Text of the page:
To summarize, Cruyff provided the modern leaders of the world with four important lessons to become successful. Firstly, Innovation was at the heart of everything the Dutch prodigy implemented both as a player and as a coach. He was always open to new ideas. Today’s globally accepted playing philosophy, ‘Total Football’, the most common means to practice football, ‘Rondo’, and an amazing move to beat the defender, ‘Cruyff Turn’ were some of his most noticeable inventions.

Secondly, Johan not only played and managed the sport, but he also studied the sport like a meritorious scholar. During his entire lifetime, he constantly examined for the avenues of improvements in playing style and coaching methods. Once he concluded his research on a certain issue, he stood behind his research and philosophies. Cruyff’s persistent and patience with his researched methodologies (especially during testing phases), made him one of the most iconic players and managers in history.

Thirdly, Johan was never shy of exterminating bad practices and stereotypes of the sport. He abolished long-practised Prueba de la muneca (test of the wrist) at the Barca Academy. By doing so he advocated for equal opportunity to play irrespective of physical attributes. FC Barcelona reaped rewards of his good work by producing world-class players like Xavi, Iniesta, and Messi. Last but not the least, the three times Ballon d’Or winner taught us the importance of taking risks. He took the biggest risk when he agreed to become the gaffer of the Blaugrana at the time when the club was at the tip of its adversities and the rest is history. He personified the saying – the bigger the risk, the greater is the reward. Big risk coupled with his impeccable work ethics led Barcelona to unprecedented success during his eight-year reign as the manager.

Though the footballing world recognizes Cruyff as one of the greatest players and managers, the iconic Dutch deserves to be mentioned in Leadership education as an illustration as well.

Comment to the tweet above – The iconic Dutch deserves to be mentioned in Leadership education as an illustration

Leadership lessons from Johan Cruyff in bullet points

  • Innovation – always seek more efficient methods and keep yourself open to new ideas
  • Do your research and stick with your philosophy (especially during testing phases)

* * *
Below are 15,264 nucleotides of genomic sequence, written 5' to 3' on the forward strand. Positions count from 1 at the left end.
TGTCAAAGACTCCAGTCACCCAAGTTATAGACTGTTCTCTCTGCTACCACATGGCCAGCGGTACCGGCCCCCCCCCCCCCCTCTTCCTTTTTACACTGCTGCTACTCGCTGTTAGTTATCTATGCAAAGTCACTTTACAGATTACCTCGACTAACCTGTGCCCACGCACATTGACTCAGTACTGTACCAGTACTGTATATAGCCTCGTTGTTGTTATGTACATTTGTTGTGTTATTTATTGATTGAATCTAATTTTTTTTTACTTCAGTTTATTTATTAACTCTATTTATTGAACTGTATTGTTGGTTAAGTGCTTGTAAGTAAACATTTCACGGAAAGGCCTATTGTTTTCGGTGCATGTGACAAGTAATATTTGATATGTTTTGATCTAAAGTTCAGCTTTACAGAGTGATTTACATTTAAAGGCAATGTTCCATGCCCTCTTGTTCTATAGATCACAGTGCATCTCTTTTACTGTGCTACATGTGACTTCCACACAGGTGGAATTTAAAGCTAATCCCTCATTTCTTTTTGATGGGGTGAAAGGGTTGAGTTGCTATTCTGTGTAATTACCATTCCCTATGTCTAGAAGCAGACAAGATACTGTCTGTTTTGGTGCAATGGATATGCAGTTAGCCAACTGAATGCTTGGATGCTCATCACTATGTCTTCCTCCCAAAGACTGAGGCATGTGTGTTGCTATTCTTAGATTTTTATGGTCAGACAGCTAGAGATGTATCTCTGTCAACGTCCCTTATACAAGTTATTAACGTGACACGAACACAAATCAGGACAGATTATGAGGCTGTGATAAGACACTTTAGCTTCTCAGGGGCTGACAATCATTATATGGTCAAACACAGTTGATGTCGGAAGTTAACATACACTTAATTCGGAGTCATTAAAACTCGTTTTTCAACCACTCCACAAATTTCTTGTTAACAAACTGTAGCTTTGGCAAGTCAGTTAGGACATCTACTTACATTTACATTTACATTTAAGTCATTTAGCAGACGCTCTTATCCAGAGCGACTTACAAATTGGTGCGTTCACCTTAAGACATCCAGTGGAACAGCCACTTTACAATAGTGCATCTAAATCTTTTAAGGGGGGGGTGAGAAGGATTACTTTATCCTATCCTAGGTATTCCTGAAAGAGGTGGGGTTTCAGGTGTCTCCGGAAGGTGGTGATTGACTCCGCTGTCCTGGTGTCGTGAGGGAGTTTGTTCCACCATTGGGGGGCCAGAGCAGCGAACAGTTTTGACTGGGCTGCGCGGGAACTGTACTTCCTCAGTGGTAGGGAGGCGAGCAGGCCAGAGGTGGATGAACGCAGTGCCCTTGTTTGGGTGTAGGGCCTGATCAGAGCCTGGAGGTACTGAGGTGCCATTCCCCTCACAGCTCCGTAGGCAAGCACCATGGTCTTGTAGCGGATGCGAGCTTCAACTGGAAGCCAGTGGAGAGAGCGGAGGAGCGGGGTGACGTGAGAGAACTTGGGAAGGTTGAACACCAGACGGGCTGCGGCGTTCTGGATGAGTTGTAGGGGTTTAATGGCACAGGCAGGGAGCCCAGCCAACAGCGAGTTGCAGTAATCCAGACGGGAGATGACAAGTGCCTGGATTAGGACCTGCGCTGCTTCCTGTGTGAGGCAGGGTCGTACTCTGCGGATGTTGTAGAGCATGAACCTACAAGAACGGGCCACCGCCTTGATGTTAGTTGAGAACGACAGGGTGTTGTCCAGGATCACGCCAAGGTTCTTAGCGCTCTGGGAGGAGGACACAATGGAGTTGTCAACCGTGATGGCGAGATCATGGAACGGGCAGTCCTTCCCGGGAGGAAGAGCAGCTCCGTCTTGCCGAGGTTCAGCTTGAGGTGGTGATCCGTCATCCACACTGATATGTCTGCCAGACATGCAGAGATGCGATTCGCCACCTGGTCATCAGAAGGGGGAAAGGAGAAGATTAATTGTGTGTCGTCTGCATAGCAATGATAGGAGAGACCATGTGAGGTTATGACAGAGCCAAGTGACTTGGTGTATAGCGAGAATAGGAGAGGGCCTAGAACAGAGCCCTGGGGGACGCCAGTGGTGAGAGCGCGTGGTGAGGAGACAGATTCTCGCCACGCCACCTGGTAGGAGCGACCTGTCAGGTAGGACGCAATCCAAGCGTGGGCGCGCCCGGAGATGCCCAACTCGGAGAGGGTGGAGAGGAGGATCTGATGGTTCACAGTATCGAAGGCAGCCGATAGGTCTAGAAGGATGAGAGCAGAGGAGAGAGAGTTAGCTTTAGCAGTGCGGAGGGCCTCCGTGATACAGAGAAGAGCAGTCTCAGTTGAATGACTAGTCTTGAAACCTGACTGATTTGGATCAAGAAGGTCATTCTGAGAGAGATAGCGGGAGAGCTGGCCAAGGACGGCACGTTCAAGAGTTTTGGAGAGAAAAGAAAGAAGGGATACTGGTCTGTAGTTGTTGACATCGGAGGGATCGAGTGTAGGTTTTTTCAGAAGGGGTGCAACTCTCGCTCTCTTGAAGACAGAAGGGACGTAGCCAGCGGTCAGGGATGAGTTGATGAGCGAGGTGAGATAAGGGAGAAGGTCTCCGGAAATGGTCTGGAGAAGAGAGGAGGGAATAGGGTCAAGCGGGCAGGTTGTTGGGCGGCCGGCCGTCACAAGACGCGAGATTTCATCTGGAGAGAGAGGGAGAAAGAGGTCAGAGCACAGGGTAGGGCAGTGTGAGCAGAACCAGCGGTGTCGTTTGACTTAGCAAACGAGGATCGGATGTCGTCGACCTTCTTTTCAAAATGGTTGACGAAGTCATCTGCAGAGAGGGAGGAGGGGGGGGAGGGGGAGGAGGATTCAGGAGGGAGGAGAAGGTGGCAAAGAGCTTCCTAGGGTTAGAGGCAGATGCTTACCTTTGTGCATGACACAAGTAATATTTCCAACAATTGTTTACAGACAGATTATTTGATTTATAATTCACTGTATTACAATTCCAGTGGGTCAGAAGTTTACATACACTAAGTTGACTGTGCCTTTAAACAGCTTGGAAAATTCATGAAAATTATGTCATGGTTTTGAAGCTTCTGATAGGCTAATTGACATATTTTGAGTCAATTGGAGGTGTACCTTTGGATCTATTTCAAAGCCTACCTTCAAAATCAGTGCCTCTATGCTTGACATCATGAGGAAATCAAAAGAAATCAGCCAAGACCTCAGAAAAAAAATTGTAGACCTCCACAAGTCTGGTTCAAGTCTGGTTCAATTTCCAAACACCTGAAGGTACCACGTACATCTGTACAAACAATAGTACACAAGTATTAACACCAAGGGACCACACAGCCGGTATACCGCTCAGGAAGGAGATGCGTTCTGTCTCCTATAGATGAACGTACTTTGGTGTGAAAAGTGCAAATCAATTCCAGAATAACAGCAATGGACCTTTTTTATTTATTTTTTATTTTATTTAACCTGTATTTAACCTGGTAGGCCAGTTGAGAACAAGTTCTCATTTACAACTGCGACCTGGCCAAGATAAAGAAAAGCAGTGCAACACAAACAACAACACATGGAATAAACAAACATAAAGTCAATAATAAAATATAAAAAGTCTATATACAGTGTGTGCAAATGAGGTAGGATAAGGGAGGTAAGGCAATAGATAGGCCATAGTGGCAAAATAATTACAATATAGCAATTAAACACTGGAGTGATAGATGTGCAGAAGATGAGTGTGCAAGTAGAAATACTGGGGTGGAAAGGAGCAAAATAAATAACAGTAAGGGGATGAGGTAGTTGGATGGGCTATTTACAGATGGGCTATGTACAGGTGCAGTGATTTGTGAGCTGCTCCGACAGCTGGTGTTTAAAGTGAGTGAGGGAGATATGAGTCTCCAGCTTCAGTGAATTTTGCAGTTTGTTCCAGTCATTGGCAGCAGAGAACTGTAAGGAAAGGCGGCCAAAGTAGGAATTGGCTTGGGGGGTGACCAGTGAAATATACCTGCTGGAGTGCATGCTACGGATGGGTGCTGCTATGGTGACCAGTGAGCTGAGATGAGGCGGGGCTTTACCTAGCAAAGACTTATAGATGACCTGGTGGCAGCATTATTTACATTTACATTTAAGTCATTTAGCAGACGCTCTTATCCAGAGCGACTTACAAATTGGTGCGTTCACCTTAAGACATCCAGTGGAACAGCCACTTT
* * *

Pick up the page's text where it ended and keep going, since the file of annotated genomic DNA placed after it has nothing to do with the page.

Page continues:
• Never feel shy to go against the stereotype and exterminate bad practices
  • Don’t be afraid to take risks – the bigger the risk, the greater is the reward

Comment to the tweet above – Even the fans of FC Barcelona acknowledge Cruyff’s contribution to the club’s playing identity and success

This is a blog post written by author Shrey Upadhyay.

Next up, Le Professeur – Arsene Wenger

This was the first part of the new miniseries about leaders who changed the leadership forever. Stay tuned for the second part, where will introduce our next great leader from the sports world, Arsene Wenger.

Academic definitions of terms used

Transformational Leadership – An ideal style of leadership which promotes innovation. Transformational leadership can be defined as the set of five observable and learnable practices: challenge familiar organizational practices, inspire a shared vision among employees, enable employees to act in accordance with their vision, model the way for employees to perform, and encourage employees through recognition and celebration of success. In this type of leadership, a leader takes risks and initiates radical changes[5].

Postmodernism – A complex set of ideas that emerged in the later part of the twentieth century which promotes dynamics in roles, shifting of power, blurred boundaries among groups and individuals’ sensemaking, and horizontal interconnections rather than vertical hierarchies in an organization[6].

Modernism – A set of ideas that endorses specified roles, defined boundaries, vertical hierarchies, and centralization of power.

Culture – A set of values, beliefs, atmospheres, customs, and practices in the achievement of higher productivity and efficiency[7].

Sportidealisten Lediga Sport Management Jobb Idrottsvetare Lediga SportJobb Lediga IdrottsJobb Sportkarriär Jobba med sport Sportutbildning idrottsutbildning Sports Job Sport Jobs


If you like this, you might want to go further and read these:

– How to get a job in tennis
– What a current sport management student needs to know
For employers and job seekers in the sports industry
3 ways to express passion for sports jobs

We want to help more people finding their dream job and also feed you with the latest news and lessons form the sports world. Do you have any feedback or advice or news, please share that to us. You can contact us or reach out LinkedIn.

See you soon with more lessons learned from the sports field that will enhance your creativity and your career in sports.


References used in this text

[1] https://www.ibisworld.com/industry-statistics/market-size/business-coaching-united-states/

[2] https://www.ccl.org/articles/leading-effectively-articles/hr-pipeline-4-reasons-to-invest-in-leadership-development/#:~:text=In%20fact%2C%20Bersin%20research%20shows,development%20funds%20on%20senior%20leaders.&text=The%20Bersin%20report%20found%20that,level%20leaders%20are%20highly%20capable.